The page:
Physics Professor Michael Weinert and engineering graduate student Haihui Pu display the atomic structure on GMO. (Photos by Alan Magayne-Roshak)
and engineers at the University of Wisconsin-Milwaukee (UWM) have
discovered an entirely new carbon-based material that is synthesized
from the “wonder kid” of the carbon family, graphene. The discovery,
which the researchers are calling “graphene monoxide (GMO),” pushes
carbon materials closer to ushering in next-generation electronics.
a one-atom-thick layer of carbon that resembles a flat sheet of chicken
wire at nanoscale, has the potential to revolutionize electronics
because it conducts electricity much better than the gold and copper
wires used in current devices. Transistors made of silicon are
approaching the minimum size at which they can be effective, meaning the
speed of devices will soon bottom out. Carbon materials at nanoscale
could be the remedy.
applications for graphene are limited because it’s too expensive to
mass produce. Another problem is that, until now, graphene-related
materials existed only as conductors or insulators.
major drive in the graphene research community is to make the material
semiconducting so it can be used in electronic applications,” says
Junhong Chen, professor of mechanical engineering and a member of the
research team. “Our major contribution in this study was achieved
through a chemical modification of graphene.”
exhibits characteristics that will make it easier to scale up than
graphene. And, like silicon in the current generation of electronics,
GMO is semiconducting, necessary for controlling the electrical current
in such a strong conductor as graphene. Now all three characteristics of
electrical conductivity—conducting, insulating and semiconducting—are
found in the carbon family, offering needed compatibility for use in
Mixing theory and experiments
team created GMO while conducting research into the behavior of a
hybrid nanomaterial engineered by Chen that consists of carbon nanotubes
(essentially, graphene rolled into a cylinder) decorated with tin oxide
nanoparticles. Chen uses his hybrid material to make high-performance,
energy-efficient and inexpensive sensors.
image the hybrid material as it was sensing, he and physics professor
Marija Gajdardziska used a high-resolution transmission electron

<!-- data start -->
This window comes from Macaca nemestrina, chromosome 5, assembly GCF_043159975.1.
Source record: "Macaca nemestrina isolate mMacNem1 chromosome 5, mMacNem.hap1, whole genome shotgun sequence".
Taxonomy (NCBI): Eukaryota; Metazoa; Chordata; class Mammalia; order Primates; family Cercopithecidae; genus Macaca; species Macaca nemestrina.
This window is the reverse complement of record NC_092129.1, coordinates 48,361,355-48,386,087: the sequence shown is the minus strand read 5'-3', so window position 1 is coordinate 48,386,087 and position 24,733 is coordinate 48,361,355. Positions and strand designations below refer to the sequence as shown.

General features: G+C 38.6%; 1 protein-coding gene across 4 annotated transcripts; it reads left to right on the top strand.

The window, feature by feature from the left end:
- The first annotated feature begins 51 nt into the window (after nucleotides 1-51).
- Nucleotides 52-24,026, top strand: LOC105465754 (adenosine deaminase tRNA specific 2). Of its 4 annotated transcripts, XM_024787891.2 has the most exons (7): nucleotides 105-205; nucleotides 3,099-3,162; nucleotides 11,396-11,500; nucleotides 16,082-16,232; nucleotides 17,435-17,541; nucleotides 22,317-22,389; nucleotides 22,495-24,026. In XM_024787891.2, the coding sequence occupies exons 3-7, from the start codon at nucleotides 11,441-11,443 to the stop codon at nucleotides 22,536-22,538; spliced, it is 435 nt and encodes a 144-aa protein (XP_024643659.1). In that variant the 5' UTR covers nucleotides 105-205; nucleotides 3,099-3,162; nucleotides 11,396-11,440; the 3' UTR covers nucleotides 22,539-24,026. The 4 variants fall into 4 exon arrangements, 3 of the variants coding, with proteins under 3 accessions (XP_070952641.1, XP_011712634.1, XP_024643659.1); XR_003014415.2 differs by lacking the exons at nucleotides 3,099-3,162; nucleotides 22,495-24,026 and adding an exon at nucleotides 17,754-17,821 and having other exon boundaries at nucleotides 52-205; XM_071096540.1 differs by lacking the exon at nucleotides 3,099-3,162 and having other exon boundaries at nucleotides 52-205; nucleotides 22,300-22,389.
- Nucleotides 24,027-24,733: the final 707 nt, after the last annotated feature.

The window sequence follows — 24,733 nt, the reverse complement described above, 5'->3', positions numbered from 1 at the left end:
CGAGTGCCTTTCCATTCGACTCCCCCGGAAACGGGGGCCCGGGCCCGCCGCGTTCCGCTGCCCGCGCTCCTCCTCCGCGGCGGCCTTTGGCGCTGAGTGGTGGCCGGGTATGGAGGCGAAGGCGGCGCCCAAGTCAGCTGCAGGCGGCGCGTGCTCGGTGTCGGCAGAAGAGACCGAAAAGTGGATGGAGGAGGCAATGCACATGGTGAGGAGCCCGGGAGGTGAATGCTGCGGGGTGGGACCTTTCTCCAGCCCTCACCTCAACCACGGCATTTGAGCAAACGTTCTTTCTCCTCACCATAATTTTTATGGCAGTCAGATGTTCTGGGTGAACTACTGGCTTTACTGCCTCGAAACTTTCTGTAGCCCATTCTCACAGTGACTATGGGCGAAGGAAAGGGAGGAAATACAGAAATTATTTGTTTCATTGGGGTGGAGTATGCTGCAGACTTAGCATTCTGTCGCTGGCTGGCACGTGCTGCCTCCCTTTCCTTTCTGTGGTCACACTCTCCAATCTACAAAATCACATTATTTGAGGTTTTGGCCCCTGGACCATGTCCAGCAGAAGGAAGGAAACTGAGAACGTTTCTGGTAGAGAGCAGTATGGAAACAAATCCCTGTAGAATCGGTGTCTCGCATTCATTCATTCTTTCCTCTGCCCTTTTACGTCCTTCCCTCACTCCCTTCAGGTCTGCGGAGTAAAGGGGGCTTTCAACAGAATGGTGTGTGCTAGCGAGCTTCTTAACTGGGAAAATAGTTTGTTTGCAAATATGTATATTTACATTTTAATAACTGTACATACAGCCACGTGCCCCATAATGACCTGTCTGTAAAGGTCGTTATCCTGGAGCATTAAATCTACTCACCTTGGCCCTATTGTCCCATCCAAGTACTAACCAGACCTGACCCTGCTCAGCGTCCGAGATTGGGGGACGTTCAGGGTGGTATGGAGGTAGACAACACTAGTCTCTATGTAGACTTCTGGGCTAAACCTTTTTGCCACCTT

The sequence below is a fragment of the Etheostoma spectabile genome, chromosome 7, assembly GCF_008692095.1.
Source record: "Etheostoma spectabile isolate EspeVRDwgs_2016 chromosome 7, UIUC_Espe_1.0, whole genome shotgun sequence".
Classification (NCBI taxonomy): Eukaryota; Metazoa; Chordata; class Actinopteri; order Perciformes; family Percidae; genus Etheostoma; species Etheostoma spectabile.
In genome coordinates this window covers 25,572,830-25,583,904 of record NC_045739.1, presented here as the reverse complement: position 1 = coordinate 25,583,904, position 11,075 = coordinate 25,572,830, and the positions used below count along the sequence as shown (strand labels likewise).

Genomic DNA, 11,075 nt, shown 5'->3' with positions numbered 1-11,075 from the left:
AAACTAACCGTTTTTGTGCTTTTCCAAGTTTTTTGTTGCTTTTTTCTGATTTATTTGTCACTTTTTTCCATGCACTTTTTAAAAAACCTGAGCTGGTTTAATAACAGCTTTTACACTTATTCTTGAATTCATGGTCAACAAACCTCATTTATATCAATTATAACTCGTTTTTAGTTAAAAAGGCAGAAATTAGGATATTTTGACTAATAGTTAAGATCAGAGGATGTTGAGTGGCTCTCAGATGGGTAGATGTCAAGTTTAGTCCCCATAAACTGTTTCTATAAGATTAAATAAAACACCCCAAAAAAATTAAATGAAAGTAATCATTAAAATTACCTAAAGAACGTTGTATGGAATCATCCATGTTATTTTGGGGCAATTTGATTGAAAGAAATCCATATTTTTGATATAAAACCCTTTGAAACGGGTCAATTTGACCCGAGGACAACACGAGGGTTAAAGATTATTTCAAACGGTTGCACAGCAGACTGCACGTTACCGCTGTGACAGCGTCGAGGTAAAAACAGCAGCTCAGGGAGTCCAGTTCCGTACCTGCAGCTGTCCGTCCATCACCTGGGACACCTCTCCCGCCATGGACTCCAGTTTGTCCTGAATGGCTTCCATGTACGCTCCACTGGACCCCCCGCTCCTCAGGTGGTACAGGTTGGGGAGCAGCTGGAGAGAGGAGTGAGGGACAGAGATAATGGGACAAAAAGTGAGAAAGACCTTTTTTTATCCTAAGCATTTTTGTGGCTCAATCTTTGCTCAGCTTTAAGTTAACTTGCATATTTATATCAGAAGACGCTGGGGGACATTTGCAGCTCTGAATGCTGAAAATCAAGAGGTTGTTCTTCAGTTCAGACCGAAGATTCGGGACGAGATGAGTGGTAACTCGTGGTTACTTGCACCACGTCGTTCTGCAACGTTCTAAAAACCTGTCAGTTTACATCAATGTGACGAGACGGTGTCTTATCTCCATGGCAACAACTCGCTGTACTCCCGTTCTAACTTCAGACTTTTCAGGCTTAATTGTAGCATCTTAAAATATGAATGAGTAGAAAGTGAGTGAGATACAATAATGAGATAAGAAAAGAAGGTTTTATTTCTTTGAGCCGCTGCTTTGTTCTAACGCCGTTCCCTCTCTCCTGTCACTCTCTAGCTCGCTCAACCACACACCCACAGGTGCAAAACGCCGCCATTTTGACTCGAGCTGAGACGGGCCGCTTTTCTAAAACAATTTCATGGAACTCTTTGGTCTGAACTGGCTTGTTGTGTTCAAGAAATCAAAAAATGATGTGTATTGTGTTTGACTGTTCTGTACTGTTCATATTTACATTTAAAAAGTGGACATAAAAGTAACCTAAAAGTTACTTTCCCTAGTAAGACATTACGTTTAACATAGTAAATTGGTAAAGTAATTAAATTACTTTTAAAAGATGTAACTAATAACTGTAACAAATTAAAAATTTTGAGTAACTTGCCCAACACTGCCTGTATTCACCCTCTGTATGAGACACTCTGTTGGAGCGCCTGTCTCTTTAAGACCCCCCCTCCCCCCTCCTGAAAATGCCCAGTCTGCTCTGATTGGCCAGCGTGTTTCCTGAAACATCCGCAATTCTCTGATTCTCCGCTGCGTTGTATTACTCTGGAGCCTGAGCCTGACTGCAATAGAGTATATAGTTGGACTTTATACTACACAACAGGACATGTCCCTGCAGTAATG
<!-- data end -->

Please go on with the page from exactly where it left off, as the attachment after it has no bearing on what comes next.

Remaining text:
microscope (HRTEM). But to explain what was happening, the pair needed
to know which molecules were attaching to the nanotube surface, which
were attaching to the tin oxide surface, and how they changed upon
the pair turned to physics professor Carol Hirschmugl, who recently
pioneered a method of infrared imaging (IR) that not only offers
high-definition images of samples, but also renders a chemical
“signature” that identifies which atoms are interacting as sensing
and Gajdardziska knew they would need to look at more attachment sites
than are available on the surface of a carbon nanotube. So they
“unrolled” the nanotube into a sheet of graphene to achieve a larger
Physics research associate Marvin Schofield (left), physics doctoral student Eric Mattson, and Graduate School associate dean and physics professor Marija Gajdardziska examine the images of GMO using Selected Area Electron Diffraction (SAED) in a transmission electron microscope.
prompted them to search for ways to make graphene from its cousin,
graphene oxide (GO), an insulator that can be scaled up inexpensively.
GO consists of layers of graphene stacked on top of one another in an
unaligned orientation. It is the subject of much research as scientists
look for cheaper ways to replicate graphene’s superior properties.
one experiment, they heated the GO in a vacuum to reduce oxygen.
Instead of being destroyed, however, the carbon and oxygen atoms in the
layers of GO became aligned, transforming themselves into the “ordered,”
semiconducting GMO—a carbon oxide that does not exist in nature.
It was not the result they expected.
thought the oxygen would go away and leave multilayered graphene, so
the observation of something other than that was a surprise,” says Eric
Mattson, a doctoral student of Hirschmugl’s.
different high temperatures, the team actually produced four new
materials that they collectively refer to as GMO. They captured video of
the process using Selected Area Electron Diffraction (SAED) in a transmission electron microscope.
GMO is formed in single sheets, Gajdardziska says the material could
have applications in products that involve surface catalysis. She,
Hirschmugl and Chen also are exploring its use in the anode parts of
lithium-ion batteries, which could make them more efficient.
the next step is more science. The team will need to find out what
triggered the reorganization of the material, and also what conditions
would ruin the GMO’s formation.
the reduction process, you expect to lose oxygen,” says Michael
Weinert, professor of physics and director of UWM’s Laboratory for
Surface Studies. “But we actually gained more oxygen content. So we’re
at a point where we’re still learning more about it.”
points out that they have only made GMO at a small scale in a lab and
are not certain what they will encounter in scaling it up.
team had to be careful in calculating how electrons flowed across GMO,
he adds. Interactions that occur had to be interpreted through a
painstaking process of tracking indicators of structure and then
eliminating those that didn’t fit.
“It was a long process,” says Weinert, “not one of those ‘Eureka!’ moments.”